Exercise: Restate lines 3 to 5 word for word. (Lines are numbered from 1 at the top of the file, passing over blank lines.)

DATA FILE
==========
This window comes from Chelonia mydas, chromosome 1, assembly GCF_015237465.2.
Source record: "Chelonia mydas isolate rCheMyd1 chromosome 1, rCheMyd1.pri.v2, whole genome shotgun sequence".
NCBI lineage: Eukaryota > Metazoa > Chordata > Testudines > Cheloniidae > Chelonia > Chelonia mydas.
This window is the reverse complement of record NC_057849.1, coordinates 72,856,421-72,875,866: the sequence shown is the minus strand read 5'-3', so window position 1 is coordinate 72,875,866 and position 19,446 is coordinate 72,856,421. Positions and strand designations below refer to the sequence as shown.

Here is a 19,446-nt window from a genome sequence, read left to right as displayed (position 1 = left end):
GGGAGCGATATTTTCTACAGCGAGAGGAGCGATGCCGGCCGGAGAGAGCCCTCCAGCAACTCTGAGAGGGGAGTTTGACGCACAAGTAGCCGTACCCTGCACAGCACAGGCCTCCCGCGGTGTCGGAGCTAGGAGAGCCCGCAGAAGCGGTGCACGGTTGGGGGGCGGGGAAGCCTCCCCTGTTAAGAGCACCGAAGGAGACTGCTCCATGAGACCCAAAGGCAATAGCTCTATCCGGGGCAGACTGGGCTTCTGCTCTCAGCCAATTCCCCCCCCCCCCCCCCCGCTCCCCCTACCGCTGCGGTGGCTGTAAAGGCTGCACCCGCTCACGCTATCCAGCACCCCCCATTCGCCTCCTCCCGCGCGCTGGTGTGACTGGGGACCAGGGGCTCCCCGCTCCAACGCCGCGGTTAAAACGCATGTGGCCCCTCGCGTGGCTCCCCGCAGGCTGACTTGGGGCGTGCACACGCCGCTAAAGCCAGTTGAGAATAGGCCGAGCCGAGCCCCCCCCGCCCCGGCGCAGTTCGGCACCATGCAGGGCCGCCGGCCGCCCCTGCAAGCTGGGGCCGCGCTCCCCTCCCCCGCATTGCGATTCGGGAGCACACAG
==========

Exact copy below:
NCBI lineage: Eukaryota > Metazoa > Chordata > Testudines > Cheloniidae > Chelonia > Chelonia mydas.
This window is the reverse complement of record NC_057849.1, coordinates 72,856,421-72,875,866: the sequence shown is the minus strand read 5'-3', so window position 1 is coordinate 72,875,866 and position 19,446 is coordinate 72,856,421. Positions and strand designations below refer to the sequence as shown.

Here is a 19,446-nt window from a genome sequence, read left to right as displayed (position 1 = left end):